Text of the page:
Day 5: Barranco Camp to Barafu Camp

One of the most interesting parts of the Kilimanjaro climb took place as soon as we started hiking out of the Barranco Camp and sleeping for an extra hour. The Barranco Wall is famous for its narrow paths up the rock face while forcing you to navigate around other trekkers and porters on both sides.


We had to take it slow and steady, watching our footing. We came upon the famous Kissing Wall which is the part you have to jump across. Helen laughed as she said it was, “easy peasy lemon squeezy!”. We anticipated it was going to be much scarier based on YouTube videos, but not at all. Reaching the top of Barranco Wall, there is a nice plateau for a toilet break and scenic views. When we went, there was also a guy there in his Speedo doing a handstand posing for his above the clouds photo! He was definitely on cloud nine and made us all laugh. As we continued it took us about two hours, due to the crowds of climbers ascending the wall. After another five hours of up and down, we only ended up 100 meters higher than where we were to finish our day at Karanga Camp, 3995m. This additional acclimatization should hopefully help everyone adjust to the gradually higher altitude, as we push to the summit starting tomorrow night!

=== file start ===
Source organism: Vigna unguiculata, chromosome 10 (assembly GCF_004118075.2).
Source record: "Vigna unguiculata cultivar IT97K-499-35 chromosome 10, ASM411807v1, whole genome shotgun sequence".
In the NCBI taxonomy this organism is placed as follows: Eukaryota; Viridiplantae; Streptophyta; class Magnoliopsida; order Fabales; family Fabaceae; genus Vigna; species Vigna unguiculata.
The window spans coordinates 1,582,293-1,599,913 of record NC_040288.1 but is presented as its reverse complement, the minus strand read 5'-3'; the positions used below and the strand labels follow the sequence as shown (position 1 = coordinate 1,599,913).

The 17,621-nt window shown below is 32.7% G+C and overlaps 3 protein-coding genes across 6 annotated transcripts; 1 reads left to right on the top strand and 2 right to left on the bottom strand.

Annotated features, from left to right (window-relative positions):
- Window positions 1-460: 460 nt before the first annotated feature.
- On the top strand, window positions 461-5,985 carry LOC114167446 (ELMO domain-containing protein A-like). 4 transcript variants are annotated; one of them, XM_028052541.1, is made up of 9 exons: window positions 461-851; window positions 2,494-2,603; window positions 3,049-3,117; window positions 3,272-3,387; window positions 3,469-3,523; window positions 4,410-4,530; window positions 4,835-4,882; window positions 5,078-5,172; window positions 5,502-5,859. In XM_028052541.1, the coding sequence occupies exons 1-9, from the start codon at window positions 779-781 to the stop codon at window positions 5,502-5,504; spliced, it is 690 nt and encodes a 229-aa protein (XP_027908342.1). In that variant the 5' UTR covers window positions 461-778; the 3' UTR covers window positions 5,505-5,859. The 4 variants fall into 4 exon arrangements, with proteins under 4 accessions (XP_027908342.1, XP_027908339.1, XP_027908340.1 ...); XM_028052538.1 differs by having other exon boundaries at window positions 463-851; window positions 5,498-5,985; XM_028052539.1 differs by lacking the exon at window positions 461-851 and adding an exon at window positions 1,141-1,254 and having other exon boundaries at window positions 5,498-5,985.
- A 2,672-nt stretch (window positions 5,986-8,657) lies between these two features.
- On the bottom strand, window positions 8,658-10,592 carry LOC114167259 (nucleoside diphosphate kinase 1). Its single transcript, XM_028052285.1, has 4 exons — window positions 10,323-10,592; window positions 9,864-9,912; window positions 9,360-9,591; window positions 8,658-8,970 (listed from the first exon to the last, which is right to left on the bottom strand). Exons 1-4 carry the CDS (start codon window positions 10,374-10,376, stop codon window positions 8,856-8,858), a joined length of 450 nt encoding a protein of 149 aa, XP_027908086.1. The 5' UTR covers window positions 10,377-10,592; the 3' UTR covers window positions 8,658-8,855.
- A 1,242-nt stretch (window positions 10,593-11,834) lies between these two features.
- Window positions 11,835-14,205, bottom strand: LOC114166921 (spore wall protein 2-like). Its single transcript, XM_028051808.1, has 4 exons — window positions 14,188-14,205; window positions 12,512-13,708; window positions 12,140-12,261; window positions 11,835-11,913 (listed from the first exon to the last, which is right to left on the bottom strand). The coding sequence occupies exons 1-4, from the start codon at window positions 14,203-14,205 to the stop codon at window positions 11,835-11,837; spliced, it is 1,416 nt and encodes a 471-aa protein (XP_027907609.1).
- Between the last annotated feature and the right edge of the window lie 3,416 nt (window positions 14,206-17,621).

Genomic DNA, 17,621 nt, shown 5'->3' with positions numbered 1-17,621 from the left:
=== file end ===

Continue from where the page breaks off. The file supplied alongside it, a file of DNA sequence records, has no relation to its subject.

Day 6: Karanga Camp to Barafu Camp

After sleeping in until 7AM again at Karanga Camp, you begin a 700m ascent in the alpine desert region to Barafu Camp, the official base camp for reaching the summit. This ascent only took us about three hours and then we had lunch in Barafu Camp at 4673m. Prior to the trip, I asked my daughter to make a video that I could watch, knowing at some point I would need some motivation or just want to hear a loved one’s voice. This day was the perfect moment to watch it. This small clip made everything complete and reminded me why I was there in the first place. It was very personal and had me tearing up. Just as I finished watching it she had sent another quick one right after which made me laugh: she said, “And remember to kick that mountain’s a**! Make it your b***h!”.  What great inspiration! I was nervous but ready at the same time. We had tried to sleep for about 3-4 hours before an early dinner at 5pm. This was the infamous summit day that we had been waiting for (dreading and fearing as well), but the time had arrived. After dinner, our guides asked us to go back to bed and wake up again at 11 PM for a strict 12 AM push out of Barafu Camp to start climbing towards the summit.


Day 7: Barafu to Summit to Barafu to Mweka Hut Camp